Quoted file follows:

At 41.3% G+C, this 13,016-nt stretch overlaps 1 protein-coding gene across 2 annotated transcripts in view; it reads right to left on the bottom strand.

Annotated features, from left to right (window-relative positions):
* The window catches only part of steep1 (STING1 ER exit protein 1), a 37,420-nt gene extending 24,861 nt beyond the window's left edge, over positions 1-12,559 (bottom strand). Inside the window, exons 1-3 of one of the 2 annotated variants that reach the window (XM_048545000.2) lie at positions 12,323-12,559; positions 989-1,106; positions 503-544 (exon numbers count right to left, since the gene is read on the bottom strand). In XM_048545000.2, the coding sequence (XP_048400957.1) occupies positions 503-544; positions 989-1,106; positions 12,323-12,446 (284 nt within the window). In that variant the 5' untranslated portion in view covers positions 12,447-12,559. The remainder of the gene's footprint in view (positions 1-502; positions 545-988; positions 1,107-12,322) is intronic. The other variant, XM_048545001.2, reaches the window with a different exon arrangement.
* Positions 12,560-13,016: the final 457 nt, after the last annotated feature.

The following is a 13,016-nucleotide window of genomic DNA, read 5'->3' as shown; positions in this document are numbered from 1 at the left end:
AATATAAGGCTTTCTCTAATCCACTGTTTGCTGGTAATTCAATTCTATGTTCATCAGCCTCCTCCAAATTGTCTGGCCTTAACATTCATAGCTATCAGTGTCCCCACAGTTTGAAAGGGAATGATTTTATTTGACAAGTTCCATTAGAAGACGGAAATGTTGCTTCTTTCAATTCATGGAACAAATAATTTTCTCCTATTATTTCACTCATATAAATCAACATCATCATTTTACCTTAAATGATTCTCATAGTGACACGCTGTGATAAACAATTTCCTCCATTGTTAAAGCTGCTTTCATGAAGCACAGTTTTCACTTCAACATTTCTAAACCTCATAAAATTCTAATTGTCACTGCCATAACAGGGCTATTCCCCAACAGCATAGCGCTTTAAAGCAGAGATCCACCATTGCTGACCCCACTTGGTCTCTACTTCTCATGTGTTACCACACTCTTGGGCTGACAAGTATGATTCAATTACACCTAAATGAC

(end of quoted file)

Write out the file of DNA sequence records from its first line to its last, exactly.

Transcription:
At 41.3% G+C, this 13,016-nt stretch overlaps 1 protein-coding gene across 2 annotated transcripts in view; it reads right to left on the bottom strand.

Annotated features, from left to right (window-relative positions):
* The window catches only part of steep1 (STING1 ER exit protein 1), a 37,420-nt gene extending 24,861 nt beyond the window's left edge, over positions 1-12,559 (bottom strand). Inside the window, exons 1-3 of one of the 2 annotated variants that reach the window (XM_048545000.2) lie at positions 12,323-12,559; positions 989-1,106; positions 503-544 (exon numbers count right to left, since the gene is read on the bottom strand). In XM_048545000.2, the coding sequence (XP_048400957.1) occupies positions 503-544; positions 989-1,106; positions 12,323-12,446 (284 nt within the window). In that variant the 5' untranslated portion in view covers positions 12,447-12,559. The remainder of the gene's footprint in view (positions 1-502; positions 545-988; positions 1,107-12,322) is intronic. The other variant, XM_048545001.2, reaches the window with a different exon arrangement.
* Positions 12,560-13,016: the final 457 nt, after the last annotated feature.

The following is a 13,016-nucleotide window of genomic DNA, read 5'->3' as shown; positions in this document are numbered from 1 at the left end:
AATATAAGGCTTTCTCTAATCCACTGTTTGCTGGTAATTCAATTCTATGTTCATCAGCCTCCTCCAAATTGTCTGGCCTTAACATTCATAGCTATCAGTGTCCCCACAGTTTGAAAGGGAATGATTTTATTTGACAAGTTCCATTAGAAGACGGAAATGTTGCTTCTTTCAATTCATGGAACAAATAATTTTCTCCTATTATTTCACTCATATAAATCAACATCATCATTTTACCTTAAATGATTCTCATAGTGACACGCTGTGATAAACAATTTCCTCCATTGTTAAAGCTGCTTTCATGAAGCACAGTTTTCACTTCAACATTTCTAAACCTCATAAAATTCTAATTGTCACTGCCATAACAGGGCTATTCCCCAACAGCATAGCGCTTTAAAGCAGAGATCCACCATTGCTGACCCCACTTGGTCTCTACTTCTCATGTGTTACCACACTCTTGGGCTGACAAGTATGATTCAATTACACCTAAATGAC